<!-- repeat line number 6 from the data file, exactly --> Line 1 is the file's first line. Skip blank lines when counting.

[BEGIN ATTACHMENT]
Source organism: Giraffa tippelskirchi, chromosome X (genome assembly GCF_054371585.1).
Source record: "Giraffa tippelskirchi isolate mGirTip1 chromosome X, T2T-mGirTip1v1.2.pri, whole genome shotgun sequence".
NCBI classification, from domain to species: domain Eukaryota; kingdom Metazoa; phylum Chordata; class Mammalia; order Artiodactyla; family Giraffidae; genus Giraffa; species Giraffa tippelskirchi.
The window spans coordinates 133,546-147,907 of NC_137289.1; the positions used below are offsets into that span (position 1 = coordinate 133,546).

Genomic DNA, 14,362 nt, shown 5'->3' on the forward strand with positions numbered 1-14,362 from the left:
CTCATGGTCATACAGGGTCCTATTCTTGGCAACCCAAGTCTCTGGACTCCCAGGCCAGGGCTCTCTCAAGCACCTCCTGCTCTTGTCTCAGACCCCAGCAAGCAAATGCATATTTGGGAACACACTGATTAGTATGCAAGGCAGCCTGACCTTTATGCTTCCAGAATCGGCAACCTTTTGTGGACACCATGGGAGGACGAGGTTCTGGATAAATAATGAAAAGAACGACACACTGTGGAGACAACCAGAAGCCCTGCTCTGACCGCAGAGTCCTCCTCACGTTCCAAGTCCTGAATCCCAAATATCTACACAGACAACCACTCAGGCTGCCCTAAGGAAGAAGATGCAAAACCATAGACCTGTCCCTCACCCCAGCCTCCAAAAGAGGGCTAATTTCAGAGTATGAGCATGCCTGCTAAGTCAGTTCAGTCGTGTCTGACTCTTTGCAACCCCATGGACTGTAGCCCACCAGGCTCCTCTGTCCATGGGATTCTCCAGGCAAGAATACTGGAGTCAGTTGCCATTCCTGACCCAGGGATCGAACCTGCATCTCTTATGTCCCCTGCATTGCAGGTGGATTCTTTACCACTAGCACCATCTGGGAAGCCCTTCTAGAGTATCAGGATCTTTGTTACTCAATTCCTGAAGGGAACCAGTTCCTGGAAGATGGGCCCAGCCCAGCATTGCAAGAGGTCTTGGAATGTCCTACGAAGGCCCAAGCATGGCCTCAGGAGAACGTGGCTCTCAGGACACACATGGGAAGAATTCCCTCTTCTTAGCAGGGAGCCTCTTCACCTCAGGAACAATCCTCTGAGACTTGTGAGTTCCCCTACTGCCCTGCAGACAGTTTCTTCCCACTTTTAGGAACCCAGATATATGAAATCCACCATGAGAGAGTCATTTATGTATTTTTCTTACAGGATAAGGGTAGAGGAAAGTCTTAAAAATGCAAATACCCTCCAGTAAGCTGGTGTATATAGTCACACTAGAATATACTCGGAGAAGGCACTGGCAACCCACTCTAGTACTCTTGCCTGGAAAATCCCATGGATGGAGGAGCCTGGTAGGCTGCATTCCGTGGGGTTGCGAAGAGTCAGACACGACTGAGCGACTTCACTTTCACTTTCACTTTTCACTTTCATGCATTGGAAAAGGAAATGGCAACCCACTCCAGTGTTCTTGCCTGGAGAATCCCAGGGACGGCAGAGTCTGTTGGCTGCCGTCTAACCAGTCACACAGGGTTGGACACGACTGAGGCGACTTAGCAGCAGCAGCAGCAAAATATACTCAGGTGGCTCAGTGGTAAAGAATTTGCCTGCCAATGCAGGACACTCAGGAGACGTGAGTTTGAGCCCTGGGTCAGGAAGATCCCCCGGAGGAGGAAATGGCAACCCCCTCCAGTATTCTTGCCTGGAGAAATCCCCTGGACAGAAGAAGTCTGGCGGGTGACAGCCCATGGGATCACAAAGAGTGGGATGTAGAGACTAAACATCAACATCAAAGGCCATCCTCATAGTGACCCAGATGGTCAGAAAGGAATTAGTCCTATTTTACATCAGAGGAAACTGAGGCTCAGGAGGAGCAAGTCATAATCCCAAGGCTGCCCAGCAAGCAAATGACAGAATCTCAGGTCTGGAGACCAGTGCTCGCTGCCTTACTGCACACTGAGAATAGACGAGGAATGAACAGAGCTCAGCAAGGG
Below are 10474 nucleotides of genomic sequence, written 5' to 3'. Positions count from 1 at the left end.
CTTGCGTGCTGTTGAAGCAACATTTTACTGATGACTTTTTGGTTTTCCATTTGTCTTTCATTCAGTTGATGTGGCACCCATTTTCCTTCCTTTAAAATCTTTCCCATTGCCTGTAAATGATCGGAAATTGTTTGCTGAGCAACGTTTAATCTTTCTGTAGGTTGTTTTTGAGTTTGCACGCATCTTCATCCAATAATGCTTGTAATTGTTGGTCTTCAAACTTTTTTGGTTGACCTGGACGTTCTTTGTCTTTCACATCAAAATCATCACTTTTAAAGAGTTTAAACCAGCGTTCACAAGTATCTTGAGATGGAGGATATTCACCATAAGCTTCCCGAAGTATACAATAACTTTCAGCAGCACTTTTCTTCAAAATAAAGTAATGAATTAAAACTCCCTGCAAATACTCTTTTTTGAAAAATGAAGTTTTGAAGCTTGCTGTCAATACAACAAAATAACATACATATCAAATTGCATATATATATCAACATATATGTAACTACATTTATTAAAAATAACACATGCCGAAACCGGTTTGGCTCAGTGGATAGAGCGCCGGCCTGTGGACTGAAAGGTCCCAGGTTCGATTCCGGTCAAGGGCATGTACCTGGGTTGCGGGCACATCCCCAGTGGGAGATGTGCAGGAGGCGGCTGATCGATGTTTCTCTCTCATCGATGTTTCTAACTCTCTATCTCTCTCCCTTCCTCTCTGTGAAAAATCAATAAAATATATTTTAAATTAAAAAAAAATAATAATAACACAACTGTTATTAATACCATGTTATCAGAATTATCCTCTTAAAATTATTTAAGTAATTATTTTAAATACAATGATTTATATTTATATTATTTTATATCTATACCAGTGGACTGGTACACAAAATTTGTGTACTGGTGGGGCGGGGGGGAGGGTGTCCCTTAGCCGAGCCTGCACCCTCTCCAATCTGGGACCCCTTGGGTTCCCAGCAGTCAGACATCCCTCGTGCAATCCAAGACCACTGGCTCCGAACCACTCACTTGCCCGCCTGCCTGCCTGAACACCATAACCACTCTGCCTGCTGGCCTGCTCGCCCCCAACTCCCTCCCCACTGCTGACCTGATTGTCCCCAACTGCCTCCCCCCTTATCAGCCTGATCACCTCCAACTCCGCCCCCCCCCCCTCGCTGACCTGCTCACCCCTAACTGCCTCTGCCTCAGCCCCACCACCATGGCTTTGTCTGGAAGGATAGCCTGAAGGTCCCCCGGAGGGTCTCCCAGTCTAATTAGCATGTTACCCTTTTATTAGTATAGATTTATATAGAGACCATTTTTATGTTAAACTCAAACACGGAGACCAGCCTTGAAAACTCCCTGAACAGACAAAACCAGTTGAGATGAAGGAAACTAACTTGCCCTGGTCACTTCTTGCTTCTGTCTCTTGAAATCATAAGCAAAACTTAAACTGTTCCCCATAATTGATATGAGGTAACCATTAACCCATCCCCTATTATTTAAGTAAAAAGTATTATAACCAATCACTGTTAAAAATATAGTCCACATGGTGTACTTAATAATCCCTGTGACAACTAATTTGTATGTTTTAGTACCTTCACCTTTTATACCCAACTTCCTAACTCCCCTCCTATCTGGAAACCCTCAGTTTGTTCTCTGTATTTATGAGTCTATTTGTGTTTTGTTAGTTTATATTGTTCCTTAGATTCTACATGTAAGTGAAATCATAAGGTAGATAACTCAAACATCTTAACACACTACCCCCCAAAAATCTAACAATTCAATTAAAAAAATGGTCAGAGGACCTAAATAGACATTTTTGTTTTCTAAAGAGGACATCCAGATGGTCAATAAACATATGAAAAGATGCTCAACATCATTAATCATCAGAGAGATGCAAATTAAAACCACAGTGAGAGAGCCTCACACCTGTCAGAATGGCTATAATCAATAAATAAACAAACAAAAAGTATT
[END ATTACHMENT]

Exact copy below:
CTCATGGTCATACAGGGTCCTATTCTTGGCAACCCAAGTCTCTGGACTCCCAGGCCAGGGCTCTCTCAAGCACCTCCTGCTCTTGTCTCAGACCCCAGCAAGCAAATGCATATTTGGGAACACACTGATTAGTATGCAAGGCAGCCTGACCTTTATGCTTCCAGAATCGGCAACCTTTTGTGGACACCATGGGAGGACGAGGTTCTGGATAAATAATGAAAAGAACGACACACTGTGGAGACAACCAGAAGCCCTGCTCTGACCGCAGAGTCCTCCTCACGTTCCAAGTCCTGAATCCCAAATATCTACACAGACAACCACTCAGGCTGCCCTAAGGAAGAAGATGCAAAACCATAGACCTGTCCCTCACCCCAGCCTCCAAAAGAGGGCTAATTTCAGAGTATGAGCATGCCTGCTAAGTCAGTTCAGTCGTGTCTGACTCTTTGCAACCCCATGGACTGTAGCCCACCAGGCTCCTCTGTCCATGGGATTCTCCAGGCAAGAATACTGGAGTCAGTTGCCATTCCTGACCCAGGGATCGAACCTGCATCTCTTATGTCCCCTGCATTGCAGGTGGATTCTTTACCACTAGCACCATCTGGGAAGCCCTTCTAGAGTATCAGGATCTTTGTTACTCAATTCCTGAAGGGAACCAGTTCCTGGAAGATGGGCCCAGCCCAGCATTGCAAGAGGTCTTGGAATGTCCTACGAAGGCCCAAGCATGGCCTCAGGAGAACGTGGCTCTCAGGACACACATGGGAAGAATTCCCTCTTCTTAGCAGGGAGCCTCTTCACCTCAGGAACAATCCTCTGAGACTTGTGAGTTCCCCTACTGCCCTGCAGACAGTTTCTTCCCACTTTTAGGAACCCAGATATATGAAATCCACCATGAGAGAGTCATTTATGTATTTTTCTTACAGGATAAGGGTAGAGGAAAGTCTTAAAAATGCAAATACCCTCCAGTAAGCTGGTGTATATAGTCACACTAGAATATACTCGGAGAAGGCACTGGCAACCCACTCTAGTACTCTTGCCTGGAAAATCCCATGGATGGAGGAGCCTGGTAGGCTGCATTCCGTGGGGTTGCGAAGAGTCAGACACGACTGAGCGACTTCACTTTCACTTTCACTTTTCACTTTCATGCATTGGAAAAGGAAATGGCAACCCACTCCAGTGTTCTTGCCTGGAGAATCCCAGGGACGGCAGAGTCTGTTGGCTGCCGTCTAACCAGTCACACAGGGTTGGACACGACTGAGGCGACTTAGCAGCAGCAGCAGCAAAATATACTCAGGTGGCTCAGTGGTAAAGAATTTGCCTGCCAATGCAGGACACTCAGGAGACGTGAGTTTGAGCCCTGGGTCAGGAAGATCCCCCGGAGGAGGAAATGGCAACCCCCTCCAGTATTCTTGCCTGGAGAAATCCCCTGGACAGAAGAAGTCTGGCGGGTGACAGCCCATGGGATCACAAAGAGTGGGATGTAGAGACTAAACATCAACATCAAAGGCCATCCTCATAGTGACCCAGATGGTCAGAAAGGAATTAGTCCTATTTTACATCAGAGGAAACTGAGGCTCAGGAGGAGCAAGTCATAATCCCAAGGCTGCCCAGCAAGCAAATGACAGAATCTCAGGTCTGGAGACCAGTGCTCGCTGCCTTACTGCACACTGAGAATAGACGAGGAATGAACAGAGCTCAGCAAGGG